Wednesday, January 16, 2008

Blackstone hoping smaller deal with Eenadu group will clear stubborn roadblocks

In an attempt to try and jump over the obstacles that have thwarted India’s largest private equity media investment, Blackstone Group has sought to bring down the size of its proposed investment in Ushodaya Enterprises Ltd, publisher of the largest selling Telugu daily Eenadu.

Initially, Blackstone proposed to invest $275 million, or about Rs1,080 crore, in Ushodaya, for a 26% stake. But with its proposal stuck for about 10 months now, it has informed the Foreign Investment Promotion Board, or FIPB, the committee of bureaucrats that oversees foreign direct investment proposals, that it will scale back the investment to under Rs600 crore, which would work out to about 14% of Ushodaya’s equity.

People familiar with the matter confirmed on Tuesday that Blackstone had indeed proposed the new plan to try and avoid more delays that might arise—if FIPB again recommends the original deal to the finance ministry —because the level of investment would have required the proposal to then clear the finance minister as well as the Cabinet Committee on Economic Affairs.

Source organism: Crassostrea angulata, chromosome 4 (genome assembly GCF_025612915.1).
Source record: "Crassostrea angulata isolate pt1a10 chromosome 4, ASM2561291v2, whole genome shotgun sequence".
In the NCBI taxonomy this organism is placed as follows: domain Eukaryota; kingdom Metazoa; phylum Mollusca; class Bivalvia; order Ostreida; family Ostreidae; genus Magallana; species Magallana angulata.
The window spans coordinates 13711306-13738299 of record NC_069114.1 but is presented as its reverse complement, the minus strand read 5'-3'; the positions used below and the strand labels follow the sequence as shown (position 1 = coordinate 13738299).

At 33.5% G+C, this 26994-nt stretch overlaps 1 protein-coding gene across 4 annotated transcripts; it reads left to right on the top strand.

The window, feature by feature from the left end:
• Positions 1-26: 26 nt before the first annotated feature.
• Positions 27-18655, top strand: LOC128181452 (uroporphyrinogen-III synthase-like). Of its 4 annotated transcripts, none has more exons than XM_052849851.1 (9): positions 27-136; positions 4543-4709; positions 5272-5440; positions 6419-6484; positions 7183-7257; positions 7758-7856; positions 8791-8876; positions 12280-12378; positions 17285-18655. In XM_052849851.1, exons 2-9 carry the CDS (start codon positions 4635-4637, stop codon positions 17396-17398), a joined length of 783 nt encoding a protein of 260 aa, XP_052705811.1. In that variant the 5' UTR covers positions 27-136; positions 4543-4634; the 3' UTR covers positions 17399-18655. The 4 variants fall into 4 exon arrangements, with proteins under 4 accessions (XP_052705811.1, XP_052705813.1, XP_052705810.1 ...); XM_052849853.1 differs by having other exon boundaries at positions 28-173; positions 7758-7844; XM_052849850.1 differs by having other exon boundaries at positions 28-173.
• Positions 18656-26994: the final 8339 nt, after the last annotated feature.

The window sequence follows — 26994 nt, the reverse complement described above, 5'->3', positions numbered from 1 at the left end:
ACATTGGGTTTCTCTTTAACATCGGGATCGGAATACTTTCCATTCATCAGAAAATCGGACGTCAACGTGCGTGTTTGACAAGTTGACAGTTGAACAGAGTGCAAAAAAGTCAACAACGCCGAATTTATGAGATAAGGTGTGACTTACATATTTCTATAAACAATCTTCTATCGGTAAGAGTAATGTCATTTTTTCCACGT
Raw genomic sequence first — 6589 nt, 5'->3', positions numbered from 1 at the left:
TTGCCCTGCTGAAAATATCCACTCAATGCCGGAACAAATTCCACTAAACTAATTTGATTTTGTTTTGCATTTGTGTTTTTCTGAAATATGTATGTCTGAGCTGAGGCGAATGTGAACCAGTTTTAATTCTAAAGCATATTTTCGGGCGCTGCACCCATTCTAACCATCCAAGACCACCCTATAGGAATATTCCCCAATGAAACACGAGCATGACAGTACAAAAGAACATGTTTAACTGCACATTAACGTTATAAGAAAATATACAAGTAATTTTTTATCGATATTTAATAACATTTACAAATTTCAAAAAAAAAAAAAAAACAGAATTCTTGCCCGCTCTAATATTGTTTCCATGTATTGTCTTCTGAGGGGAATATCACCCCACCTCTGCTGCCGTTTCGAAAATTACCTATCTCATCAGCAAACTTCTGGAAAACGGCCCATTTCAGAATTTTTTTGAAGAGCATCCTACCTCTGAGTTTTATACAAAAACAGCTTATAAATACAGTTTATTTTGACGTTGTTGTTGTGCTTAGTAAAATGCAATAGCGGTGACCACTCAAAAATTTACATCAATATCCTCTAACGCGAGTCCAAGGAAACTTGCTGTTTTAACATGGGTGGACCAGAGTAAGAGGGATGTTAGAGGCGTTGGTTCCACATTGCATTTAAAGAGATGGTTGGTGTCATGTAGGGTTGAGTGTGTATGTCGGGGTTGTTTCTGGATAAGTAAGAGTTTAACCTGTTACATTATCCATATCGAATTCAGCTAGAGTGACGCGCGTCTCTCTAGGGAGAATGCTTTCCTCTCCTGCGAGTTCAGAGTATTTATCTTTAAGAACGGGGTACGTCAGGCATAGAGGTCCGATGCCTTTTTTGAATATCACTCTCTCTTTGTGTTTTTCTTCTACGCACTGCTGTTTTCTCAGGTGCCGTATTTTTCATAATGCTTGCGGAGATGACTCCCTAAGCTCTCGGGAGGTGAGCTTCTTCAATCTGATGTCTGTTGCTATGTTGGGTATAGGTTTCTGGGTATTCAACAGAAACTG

Ramoji Rao and his Hindu Undivided Family own a 99.86% stake in Ushodaya. It is possible that if the new proposal is approved, another smaller proposal could also be made by Blackstone, which would also be under Rs600 crore. It is unclear if Ushodaya will make the second investment opportunity available to Blackstone.

An investment proposal that doesn’t exceed Rs600 crore only needs to be signed off at the end by finance minister P. Chidambaram. Blackstone’s plans to reduce its investment were first reported by Business Standard on 8 January.

The saga of Blackstone’s 10-month-long unsuccessful attempt to get FIPB clearance against the backdrop of a rivalry between Rao and the Y.S. Rajasekhara Reddy-led Congress government in Andhra Pradesh.

Leading the campaign against the deal was Congress member of Parliament from Rajahmundry, Aruna Kumar Vundavalli, who has repeatedly asked FIPB to not allow the transaction, citing problems at Margadarsi Financiers, a company owned by Rao and his family, which needs to repay public deposits as part of an agreement with the Reserve Bank of India.

Rao and his family had proposed to repay the money by selling intangible and tangible assets to Ushodaya, including a film library, valued by Ernst and Young at Rs770 crore; printing presses from another Rao company; and agreeing to a non-compete with Ushodaya. In turn, Ushodaya, acting as a separate legal entity, was to use the proceeds from Blackstone to pay Rao and his family.

The AP government has already asked the Supreme Court to not allow sale of any companies related to Rao and Margadarsi. That hearing is scheduled for early February.
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